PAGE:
• Ashley: When I tell people I'm a Four they often say "What?!? I thought you were a 7!"
  • Lizzie: I often get mistaken for a 7
  • Shelby: My mother in law typed me as a 4 immediately. I’ve gotten a few guesses as a 9, but typically people can guess 4.

Do you like being a Four?

  • Shelby: Yes. We are intimately in tune with our emotions and the emotions of others. My husband is a 7, which is challenging in a very good way. ../ My best friend who lives with us is a 6, which can be really exhausting for me as she is severely impacted by my emotional waves. But we’re working on it!
  • Whitney:  I love it. I feel like I get to see the world in technicolor.
  • Jamie: I mistyped myself for a year trying to be a 5, 7, or 9. I didn’t like the idea of being a 4 because it felt like it gets the most negative attention, but I’m starting to really see the beauty in myself being a 4.

What do you wish others understood about "happier" Fours?

  • Lizzie: I wish that people wouldn’t automatically assume they know me and my reasoning when they hear I’m a four. Fours are all sooooo different and we find beauty is so many different facets of life. Assumption is a killjoy to me.
  • Brooke: I with that people knew that happy 4’s are still insecure and wanting to be accepted for who they are. People confuse me for being overly confident and emotionally balanced and that nothing phases me, but that doesn’t mean my thought life isn’t a mess. I need words of affirmation, to be told that I’m special to you, and that you’re never going to leave my side. I may be independent but when you’re my person, you’re my person and I want that to be made very clear. I need to emotionally release too, and I can’t be the one who guides people though their struggles all the time or brings us to a place of emotional depth. I need people who are willing to go there with me too, to initiate it, and help me uncover the fears inside my own head.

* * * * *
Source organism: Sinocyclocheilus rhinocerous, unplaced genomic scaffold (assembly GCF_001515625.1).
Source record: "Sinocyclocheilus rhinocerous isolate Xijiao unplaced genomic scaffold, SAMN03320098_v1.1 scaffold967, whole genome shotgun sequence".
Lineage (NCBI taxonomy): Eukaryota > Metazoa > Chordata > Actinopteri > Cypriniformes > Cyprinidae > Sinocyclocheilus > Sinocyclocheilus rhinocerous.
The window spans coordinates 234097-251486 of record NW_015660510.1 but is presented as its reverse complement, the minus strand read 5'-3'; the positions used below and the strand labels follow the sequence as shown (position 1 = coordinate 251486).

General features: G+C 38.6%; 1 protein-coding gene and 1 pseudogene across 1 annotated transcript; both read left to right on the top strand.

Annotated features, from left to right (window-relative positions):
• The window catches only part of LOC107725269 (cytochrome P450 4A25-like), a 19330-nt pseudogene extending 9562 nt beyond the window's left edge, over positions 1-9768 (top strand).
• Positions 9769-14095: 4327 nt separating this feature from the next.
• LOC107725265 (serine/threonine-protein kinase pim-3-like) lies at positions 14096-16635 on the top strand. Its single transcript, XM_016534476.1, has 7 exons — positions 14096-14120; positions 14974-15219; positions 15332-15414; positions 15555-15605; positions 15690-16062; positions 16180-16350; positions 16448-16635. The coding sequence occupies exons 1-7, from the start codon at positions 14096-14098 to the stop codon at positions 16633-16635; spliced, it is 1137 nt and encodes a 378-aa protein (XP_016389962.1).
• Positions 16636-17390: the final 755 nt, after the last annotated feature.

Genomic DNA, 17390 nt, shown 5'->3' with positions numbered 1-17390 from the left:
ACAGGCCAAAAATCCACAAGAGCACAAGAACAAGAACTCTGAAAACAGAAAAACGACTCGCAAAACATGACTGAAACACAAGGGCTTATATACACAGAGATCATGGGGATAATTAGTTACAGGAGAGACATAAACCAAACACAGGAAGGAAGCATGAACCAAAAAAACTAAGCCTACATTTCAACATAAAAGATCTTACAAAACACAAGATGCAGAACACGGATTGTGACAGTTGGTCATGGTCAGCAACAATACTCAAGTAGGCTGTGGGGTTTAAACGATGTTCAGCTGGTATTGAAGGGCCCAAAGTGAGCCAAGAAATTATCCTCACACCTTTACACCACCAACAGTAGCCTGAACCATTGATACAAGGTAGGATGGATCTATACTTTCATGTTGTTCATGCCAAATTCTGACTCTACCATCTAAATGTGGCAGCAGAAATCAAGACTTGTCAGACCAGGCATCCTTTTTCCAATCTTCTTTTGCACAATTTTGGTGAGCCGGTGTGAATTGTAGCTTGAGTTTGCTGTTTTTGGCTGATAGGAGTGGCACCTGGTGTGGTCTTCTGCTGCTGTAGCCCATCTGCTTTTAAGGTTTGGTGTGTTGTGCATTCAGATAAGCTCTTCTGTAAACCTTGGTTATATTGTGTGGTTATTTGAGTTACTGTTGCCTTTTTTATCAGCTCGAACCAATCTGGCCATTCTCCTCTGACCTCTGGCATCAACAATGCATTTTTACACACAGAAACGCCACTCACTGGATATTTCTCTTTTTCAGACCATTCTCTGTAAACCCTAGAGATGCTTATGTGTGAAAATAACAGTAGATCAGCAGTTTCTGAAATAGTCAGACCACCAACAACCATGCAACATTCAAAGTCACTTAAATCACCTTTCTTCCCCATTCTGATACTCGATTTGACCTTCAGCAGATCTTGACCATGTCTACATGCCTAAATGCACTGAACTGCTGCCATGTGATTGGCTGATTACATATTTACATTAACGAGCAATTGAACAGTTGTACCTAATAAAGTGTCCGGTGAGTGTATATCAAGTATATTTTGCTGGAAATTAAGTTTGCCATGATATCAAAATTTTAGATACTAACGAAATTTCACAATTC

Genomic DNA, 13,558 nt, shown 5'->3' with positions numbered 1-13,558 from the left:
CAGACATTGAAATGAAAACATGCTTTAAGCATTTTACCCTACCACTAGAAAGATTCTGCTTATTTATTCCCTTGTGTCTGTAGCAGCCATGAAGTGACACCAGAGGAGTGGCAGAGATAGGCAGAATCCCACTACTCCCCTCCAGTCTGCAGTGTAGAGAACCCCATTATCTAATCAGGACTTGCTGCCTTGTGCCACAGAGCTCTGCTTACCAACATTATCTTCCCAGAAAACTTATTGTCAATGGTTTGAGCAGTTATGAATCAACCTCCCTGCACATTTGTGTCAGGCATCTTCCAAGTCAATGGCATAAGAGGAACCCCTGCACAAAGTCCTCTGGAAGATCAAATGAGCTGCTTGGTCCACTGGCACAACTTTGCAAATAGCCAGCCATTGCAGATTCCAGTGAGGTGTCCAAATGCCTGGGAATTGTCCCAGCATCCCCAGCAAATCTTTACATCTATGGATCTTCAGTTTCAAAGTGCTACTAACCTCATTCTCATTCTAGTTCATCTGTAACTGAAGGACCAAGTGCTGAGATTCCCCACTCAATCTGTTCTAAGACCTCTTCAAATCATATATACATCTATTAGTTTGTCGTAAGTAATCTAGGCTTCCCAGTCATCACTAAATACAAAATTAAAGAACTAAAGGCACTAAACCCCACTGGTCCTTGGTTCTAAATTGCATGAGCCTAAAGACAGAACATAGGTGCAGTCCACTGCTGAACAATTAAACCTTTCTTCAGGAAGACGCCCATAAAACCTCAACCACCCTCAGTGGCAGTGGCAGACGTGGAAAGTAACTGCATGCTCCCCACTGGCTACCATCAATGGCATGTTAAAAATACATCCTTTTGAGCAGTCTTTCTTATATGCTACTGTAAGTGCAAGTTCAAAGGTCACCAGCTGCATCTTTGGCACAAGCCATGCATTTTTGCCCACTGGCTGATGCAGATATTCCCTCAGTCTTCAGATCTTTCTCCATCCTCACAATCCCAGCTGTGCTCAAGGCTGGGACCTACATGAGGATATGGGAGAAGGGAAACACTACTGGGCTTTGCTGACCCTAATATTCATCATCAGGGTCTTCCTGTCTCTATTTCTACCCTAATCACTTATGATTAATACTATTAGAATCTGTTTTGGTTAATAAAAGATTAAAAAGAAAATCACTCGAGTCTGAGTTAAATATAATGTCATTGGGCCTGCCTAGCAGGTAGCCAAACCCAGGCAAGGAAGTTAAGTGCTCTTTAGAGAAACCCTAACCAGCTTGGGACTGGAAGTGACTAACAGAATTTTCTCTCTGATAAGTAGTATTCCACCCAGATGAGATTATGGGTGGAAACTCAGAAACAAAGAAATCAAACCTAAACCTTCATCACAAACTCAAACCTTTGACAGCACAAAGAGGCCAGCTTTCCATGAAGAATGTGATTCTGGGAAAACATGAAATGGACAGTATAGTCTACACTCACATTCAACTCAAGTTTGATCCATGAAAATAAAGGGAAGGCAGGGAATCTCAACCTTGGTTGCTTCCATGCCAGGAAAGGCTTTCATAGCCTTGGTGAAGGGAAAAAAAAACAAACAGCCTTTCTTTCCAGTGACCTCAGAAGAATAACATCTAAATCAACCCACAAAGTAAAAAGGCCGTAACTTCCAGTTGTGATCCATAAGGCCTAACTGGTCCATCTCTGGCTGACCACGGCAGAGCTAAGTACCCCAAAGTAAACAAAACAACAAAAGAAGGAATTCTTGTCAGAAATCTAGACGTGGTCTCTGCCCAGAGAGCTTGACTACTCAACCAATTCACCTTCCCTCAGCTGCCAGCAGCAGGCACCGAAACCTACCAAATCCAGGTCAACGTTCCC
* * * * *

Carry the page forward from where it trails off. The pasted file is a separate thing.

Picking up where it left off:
• Jamie: That we’re narwhals and not unicorns, rare but real. We like color and bright light, and we have the ability to listen instead of always complaining or talking about ourselves. That we cry more over the happy than the sad, and even though we appreciate the dark seasons of life we are looking for the joy.

What advice do you have for happier Fours?

  • Ann: Be happy! And don’t let anyone make you feel like you’re not 4 enough!
  • Brooke: My advice for happy 4’s is to not feel pressured to be the emotional stereotype. People appreciate depth without being dragged too deep, they appreciate crying and laughter at the same time. That we can create a safe and fun atmosphere for people to uncover their wounds and then dream and create a lighthearted path of moving forward towards growth. We have SO much power in helping people see the beauty and joy on the other side of their pain, and that’s ultimately what people look forward to the most. The joy in emotional freedom.
  • Christie: Happy 4’s are still just as in touch with all of our emotions, we just prefer to cultivate the positive ones on a more consistent basis. I think because we are intensely aware and familiar with all of the “bad” emotions in our lives, our strength in seeing the beauty in all things is so important for ourselves and for others.
  • Whitney: Embrace and enjoy the stillness...The beauty in every situation. Also, for me personally, to verbally express my contentment more and connect more with my family, rather than stay in my quiet, happy bubble.
  • Lizzie: Don’t buy in to the stereotypes. The enneagram wasn’t meant to pin people and put them in boxes, it was meant to show us where we’re at, how we function, and how to grow. So be bold and loud and vibrant!